Week 6: Game Maker and Sprites

Firstly, I had a go at using game maker, I had to learn what each tab represented (the rooms, objects etc.) because I haven’t even come close to creating a game that detailed before. I played around with game maker to see what the options were and looked over some recommended tutorials. I even tried to make some sprites  and rooms in Gamemaker, however I didn’t like the outcome of it, due to the restricted pixels and small range of tools it had. So after creating some things test code, I decided to use another program for the visuals and export it into Game Maker instead.

meepoo main
Development Stage: Meepoo Sprite

I decided to use Gimp to create my visuals because I wanted to try out the program properly. I started off with a development sprite of Meepoo and played around with the options of the brushes, effects and layers. It took a few tries to get the colours, brush settings and overall look right.

When done digitally and coloured, Meepoo’s hair had issues with how colour would be filled in. The strands couldn’t be coloured without the lines confining them and in my character Mood board, it was something I didn’t think about because the hair wasn’t coloured (as seen below).

Mood Board
Mood Board for Meepoo’s Design: Her hair are just strands and don’t have ends cut off which becomes a problem hen trying to fill in the lines.
meepoo sprite
Final Meepoo Design (Idle)

So this made me change a bit of my design but overall it showed me how I had to adapt to a Game Design’s needs.

So this was my process for the sprites in general: I would have the lines drawn in with a set brush so that all my sprites have consistency in lines. The lines were drawn not in black but a warm toned dark grey because I didn’t want the lines to over power the visuals too much when everything else is pastels and bright. I felt that black looked to heavy and harsh especially up against the backgrounds I tested with.

 

I also had consistency with my colours because I referenced each sprite back to this development page:

baguette-chump-meepoo-e1496580775733.jpg
Development Page for sprites: Final colours, set brush size/transparency and set designs

I checked what the colours looked like on other screens as well, to see how it would be presented and this was important encase any colours were too bright or dark and distracted the eyes. The colours were on another layer so that I could make changes and not interfere with my lines and vice versa:

The concepts were so varied in the enemies, so I had to apply the designs to a digital format to really see which one I liked and which one worked.

20170529_124520
Concepts for Enemies and Mentor characters.

This was also a opportunity to have a play with colours to see what complimented the setting and characters. I also had the characters mechanics designed in the same file to see how it’d look when animated. As you can see, there are a lot of layers to go through so making groups were essential.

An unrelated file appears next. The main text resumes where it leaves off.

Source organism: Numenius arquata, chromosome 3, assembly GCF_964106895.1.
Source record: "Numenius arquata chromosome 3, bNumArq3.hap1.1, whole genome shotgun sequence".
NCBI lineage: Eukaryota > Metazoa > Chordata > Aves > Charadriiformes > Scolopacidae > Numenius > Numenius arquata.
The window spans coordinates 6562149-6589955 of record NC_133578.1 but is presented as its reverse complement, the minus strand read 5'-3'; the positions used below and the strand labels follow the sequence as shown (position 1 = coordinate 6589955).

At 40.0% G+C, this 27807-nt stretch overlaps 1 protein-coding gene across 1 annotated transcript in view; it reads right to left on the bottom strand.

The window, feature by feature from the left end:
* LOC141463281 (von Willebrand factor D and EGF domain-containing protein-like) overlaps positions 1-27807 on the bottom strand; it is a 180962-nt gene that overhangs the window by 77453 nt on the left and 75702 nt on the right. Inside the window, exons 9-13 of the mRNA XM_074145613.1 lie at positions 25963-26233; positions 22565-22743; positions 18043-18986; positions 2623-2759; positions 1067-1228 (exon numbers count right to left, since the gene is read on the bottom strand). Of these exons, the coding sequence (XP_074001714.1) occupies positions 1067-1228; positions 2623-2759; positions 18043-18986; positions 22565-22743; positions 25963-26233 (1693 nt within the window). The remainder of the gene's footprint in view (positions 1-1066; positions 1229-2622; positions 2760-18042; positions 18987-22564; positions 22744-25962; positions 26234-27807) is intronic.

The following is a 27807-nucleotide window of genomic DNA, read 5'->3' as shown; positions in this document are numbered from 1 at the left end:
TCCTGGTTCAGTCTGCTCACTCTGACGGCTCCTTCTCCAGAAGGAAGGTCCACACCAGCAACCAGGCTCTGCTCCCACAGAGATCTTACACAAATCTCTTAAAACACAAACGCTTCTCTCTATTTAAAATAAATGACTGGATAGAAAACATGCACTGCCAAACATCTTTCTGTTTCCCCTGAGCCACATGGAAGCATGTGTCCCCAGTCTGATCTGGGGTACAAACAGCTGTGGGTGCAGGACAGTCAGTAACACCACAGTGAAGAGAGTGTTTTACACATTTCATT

chump capture
Enemy Design: Chumps Final
Capture
Enemy Design: Mullette Final
baguette capture
Friend Design: Baguette Final

I also looked over references for creating sprites to see how they moved, interacted and how much detail would be needed.

Games I reference from include, Kirby Dream Land 3, Super Mario World/Yoshi Island
and Pitfall: The Mayan Adventure respectively.  Each game had elements that I found really interesting or creative, which drew me into the gameplay and sprites. I made choices that worked for my game as a result, after reviewing other successful games. The size of the sprites, use of parallax scrolling, whether Meepoo enters or leaves the stage and other mechanics were just some of the aspects that I looked into from other 2D platformers.


Game Review: Against All Odds (Developed by UNHCR)

This game is heartbreaking because it showcases a global refugee’s experience. It goes from leaving their country of origins to starting a new life at a new unfamiliar place.

How challenging was it to discover the value of the game? As you play through the 12 stages, you are in the role of a refugee. It has a creative game play which aims at younger audiences such as early teens. It is effective to allow them to develop ideas about these social issues and bring forth serious questions regarding morality and treatment of refugees. The value therefore wasn’t difficult to discover and very straightforward. From my experiences, it is user friendly and not confusing.

Graphics: 8/10

The graphics are interesting, the style is focused on colour blocking and shading. It gives some dimension to the characters and make the ideas of contrasting views more prominent.  The use of silhouettes to invoke an idea/character/scene fits in with the ominous surroundings and dark mood.

Sound: 8/10

The sound effects are great and emphasis specific parts of the game,whether collecting or spinning right through the zones.

Story: 9/10

The story really makes you think about what it’s actually based on. It’s an issue that does have relevance and impact on our world whether we acknowledge it or not.  It brings to light these issues through a game making it appear and seen by a wilder audience.

Controls: 7/10

There are smooth controls making the mouse pointer flow along side the story and camera view. It isn’t laggy which makes it a pleasant experience and there are also obvious highlighting around objects, places, buildings to contrast against the dark tones in visuals. This makes its important to the player to know if the game is responsive in selection and gameplay.

Replay Value:9/10

I defiantly recommend this game and believe it has replay value because it highlights a issue through a format that is different and interesting.

 

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